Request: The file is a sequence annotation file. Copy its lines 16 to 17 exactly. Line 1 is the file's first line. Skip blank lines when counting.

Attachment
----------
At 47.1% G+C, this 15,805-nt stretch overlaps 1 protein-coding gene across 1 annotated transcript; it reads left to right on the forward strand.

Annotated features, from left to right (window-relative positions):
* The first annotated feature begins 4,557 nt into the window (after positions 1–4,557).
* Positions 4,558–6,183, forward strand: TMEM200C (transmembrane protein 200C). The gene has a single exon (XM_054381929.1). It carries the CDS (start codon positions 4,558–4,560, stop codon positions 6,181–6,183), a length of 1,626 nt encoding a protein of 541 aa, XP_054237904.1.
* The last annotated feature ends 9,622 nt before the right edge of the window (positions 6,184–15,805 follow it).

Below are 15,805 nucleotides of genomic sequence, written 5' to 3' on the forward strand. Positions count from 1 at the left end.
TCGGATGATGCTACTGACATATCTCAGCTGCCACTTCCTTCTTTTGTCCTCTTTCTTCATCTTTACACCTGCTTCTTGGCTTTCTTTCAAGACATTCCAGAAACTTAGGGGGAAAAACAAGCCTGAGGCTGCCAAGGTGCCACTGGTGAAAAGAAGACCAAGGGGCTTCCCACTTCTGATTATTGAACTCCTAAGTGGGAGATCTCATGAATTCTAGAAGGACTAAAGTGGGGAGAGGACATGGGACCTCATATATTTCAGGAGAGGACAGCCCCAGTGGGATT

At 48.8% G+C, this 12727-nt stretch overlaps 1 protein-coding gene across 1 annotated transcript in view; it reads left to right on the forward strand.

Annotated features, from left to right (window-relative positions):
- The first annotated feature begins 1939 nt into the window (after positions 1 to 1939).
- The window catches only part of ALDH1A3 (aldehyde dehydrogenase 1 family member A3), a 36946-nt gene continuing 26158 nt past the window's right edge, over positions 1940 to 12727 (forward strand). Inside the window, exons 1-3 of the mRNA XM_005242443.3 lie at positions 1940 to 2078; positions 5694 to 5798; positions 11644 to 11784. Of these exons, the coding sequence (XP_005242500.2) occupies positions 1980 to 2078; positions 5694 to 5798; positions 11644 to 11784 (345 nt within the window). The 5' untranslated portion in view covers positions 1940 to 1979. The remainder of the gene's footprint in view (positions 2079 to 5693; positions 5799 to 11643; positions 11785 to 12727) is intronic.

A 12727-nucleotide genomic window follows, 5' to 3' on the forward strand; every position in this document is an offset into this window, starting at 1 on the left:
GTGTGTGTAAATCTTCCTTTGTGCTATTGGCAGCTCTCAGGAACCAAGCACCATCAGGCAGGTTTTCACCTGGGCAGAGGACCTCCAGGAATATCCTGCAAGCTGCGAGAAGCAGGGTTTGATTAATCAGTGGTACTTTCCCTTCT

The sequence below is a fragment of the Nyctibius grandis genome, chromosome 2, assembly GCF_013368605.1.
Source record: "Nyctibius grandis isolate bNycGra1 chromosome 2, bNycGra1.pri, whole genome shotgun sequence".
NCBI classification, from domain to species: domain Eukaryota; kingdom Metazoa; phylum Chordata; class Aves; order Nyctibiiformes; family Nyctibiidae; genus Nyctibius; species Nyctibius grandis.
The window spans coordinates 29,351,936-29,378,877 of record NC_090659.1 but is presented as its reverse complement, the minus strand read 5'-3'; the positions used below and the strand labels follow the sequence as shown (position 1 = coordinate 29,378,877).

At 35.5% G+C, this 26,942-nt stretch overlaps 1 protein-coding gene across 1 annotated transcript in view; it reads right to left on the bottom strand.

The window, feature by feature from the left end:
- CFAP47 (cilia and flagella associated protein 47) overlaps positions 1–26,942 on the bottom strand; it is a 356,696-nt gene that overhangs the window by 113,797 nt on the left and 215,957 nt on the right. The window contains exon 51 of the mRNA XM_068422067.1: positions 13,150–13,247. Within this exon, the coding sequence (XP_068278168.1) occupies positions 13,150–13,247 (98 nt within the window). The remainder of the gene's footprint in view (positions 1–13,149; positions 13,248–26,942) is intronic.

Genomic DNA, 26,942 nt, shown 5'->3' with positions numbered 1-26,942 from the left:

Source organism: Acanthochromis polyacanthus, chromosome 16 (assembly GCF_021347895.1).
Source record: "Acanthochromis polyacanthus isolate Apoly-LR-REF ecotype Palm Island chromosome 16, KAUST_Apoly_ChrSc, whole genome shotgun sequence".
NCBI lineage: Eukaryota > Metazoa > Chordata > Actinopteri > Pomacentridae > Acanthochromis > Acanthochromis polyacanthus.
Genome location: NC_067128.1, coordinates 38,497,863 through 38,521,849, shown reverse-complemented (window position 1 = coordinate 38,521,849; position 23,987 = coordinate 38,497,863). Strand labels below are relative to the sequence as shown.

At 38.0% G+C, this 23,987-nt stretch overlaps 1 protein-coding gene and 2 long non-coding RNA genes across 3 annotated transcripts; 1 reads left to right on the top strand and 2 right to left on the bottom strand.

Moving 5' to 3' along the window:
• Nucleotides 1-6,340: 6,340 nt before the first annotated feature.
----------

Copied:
NCBI classification, from domain to species: domain Eukaryota; kingdom Metazoa; phylum Chordata; class Aves; order Nyctibiiformes; family Nyctibiidae; genus Nyctibius; species Nyctibius grandis.
The window spans coordinates 29,351,936-29,378,877 of record NC_090659.1 but is presented as its reverse complement, the minus strand read 5'-3'; the positions used below and the strand labels follow the sequence as shown (position 1 = coordinate 29,378,877).